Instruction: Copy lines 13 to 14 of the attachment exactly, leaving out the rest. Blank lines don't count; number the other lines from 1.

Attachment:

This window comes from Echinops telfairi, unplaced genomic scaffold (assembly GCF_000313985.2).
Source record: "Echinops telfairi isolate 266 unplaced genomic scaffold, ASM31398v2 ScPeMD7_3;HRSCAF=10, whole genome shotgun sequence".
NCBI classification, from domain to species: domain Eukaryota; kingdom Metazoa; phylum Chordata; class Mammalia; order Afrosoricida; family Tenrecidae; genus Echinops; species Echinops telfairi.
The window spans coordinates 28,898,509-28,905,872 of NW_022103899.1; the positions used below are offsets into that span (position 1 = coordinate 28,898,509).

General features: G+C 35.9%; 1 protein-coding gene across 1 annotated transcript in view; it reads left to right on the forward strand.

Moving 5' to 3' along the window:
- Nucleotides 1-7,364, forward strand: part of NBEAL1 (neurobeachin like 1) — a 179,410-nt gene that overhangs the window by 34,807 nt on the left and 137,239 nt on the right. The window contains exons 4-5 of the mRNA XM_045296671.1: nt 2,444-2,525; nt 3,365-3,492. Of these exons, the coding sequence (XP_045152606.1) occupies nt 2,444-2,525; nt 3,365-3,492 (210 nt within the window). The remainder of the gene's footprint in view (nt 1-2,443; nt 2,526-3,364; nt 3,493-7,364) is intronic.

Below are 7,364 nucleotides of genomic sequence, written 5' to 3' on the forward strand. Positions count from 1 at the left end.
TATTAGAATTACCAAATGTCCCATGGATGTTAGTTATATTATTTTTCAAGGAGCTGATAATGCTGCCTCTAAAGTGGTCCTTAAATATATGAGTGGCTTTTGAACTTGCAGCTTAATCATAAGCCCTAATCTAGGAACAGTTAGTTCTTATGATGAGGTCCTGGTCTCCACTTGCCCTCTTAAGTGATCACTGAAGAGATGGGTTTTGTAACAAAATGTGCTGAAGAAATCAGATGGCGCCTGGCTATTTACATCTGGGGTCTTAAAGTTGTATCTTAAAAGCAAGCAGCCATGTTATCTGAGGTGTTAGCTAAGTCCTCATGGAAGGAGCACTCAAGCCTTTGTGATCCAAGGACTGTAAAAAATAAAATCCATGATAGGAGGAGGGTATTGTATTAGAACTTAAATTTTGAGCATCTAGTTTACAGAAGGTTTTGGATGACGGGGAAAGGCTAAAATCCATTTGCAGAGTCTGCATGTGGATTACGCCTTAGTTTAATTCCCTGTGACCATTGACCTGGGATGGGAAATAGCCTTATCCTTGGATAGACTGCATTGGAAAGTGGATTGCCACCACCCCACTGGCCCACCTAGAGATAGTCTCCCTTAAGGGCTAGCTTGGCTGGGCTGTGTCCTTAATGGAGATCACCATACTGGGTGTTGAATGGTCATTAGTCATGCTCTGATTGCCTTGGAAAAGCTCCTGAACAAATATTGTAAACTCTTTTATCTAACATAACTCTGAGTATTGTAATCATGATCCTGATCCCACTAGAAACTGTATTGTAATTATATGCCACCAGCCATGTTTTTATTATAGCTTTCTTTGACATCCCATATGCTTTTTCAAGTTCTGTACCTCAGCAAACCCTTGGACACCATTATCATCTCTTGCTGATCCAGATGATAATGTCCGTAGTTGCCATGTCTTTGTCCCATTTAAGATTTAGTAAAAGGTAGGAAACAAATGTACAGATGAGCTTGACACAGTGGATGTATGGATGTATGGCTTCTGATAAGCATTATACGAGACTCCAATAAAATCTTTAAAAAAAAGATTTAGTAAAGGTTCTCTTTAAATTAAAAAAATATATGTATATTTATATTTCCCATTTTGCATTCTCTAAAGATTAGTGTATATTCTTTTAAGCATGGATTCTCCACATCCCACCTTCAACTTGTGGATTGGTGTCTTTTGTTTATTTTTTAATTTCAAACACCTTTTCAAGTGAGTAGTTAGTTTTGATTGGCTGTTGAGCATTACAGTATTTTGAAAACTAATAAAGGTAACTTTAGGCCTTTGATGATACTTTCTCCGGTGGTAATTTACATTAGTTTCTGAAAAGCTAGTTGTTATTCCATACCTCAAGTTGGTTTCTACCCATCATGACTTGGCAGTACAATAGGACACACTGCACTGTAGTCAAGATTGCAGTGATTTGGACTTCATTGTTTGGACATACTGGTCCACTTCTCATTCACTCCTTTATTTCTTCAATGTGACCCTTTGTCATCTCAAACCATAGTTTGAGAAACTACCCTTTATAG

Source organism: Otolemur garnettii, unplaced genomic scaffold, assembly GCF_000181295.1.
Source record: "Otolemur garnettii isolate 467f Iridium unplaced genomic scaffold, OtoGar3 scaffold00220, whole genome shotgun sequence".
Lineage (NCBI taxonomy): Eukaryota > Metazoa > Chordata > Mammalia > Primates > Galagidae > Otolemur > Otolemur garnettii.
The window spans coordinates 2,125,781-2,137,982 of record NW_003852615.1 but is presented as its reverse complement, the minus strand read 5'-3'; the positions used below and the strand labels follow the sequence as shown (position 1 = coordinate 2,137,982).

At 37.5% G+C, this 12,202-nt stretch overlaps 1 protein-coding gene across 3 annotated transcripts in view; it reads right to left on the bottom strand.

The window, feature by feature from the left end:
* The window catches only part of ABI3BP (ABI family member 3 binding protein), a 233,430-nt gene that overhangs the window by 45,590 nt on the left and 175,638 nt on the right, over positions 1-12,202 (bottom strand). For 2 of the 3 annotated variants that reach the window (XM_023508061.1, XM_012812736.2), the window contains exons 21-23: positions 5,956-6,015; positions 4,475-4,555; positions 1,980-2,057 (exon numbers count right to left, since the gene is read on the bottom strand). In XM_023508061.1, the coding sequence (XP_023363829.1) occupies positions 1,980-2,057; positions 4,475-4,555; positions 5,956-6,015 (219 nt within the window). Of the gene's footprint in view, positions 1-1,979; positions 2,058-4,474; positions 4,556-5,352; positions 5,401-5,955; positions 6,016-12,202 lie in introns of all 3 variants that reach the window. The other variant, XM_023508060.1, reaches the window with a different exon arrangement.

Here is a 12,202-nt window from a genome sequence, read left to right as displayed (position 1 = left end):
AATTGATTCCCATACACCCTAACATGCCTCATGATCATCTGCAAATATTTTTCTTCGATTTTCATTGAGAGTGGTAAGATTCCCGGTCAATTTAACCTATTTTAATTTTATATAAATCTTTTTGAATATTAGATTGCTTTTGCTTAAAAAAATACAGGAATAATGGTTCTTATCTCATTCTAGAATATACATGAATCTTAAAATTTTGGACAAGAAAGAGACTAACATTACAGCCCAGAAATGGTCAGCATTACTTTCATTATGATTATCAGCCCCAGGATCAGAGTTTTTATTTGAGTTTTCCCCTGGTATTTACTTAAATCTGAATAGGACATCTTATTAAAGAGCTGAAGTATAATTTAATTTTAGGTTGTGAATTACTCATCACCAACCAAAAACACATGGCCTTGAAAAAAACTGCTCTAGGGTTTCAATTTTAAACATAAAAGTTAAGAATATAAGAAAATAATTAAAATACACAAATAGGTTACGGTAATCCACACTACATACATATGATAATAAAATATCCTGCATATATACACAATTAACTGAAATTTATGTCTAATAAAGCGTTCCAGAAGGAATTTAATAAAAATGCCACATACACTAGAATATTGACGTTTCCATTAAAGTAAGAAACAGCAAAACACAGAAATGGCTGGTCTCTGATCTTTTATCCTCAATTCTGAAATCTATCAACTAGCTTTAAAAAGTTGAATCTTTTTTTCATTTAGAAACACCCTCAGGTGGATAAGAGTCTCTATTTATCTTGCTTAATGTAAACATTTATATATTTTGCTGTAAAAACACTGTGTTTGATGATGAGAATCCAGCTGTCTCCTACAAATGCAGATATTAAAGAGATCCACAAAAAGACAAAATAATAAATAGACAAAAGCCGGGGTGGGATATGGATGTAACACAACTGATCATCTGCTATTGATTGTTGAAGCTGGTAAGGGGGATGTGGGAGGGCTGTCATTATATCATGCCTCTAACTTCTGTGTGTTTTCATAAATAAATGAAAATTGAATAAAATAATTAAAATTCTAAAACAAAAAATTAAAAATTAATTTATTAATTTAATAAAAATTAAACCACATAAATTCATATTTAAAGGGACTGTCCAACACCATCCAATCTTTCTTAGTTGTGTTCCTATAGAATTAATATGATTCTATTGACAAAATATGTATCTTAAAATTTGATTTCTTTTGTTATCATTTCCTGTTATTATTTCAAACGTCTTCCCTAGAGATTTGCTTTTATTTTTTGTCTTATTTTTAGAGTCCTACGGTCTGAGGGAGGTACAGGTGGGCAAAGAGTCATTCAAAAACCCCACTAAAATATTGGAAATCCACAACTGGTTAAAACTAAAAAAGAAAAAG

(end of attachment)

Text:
The window spans coordinates 2,125,781-2,137,982 of record NW_003852615.1 but is presented as its reverse complement, the minus strand read 5'-3'; the positions used below and the strand labels follow the sequence as shown (position 1 = coordinate 2,137,982).

At 37.5% G+C, this 12,202-nt stretch overlaps 1 protein-coding gene across 3 annotated transcripts in view; it reads right to left on the bottom strand.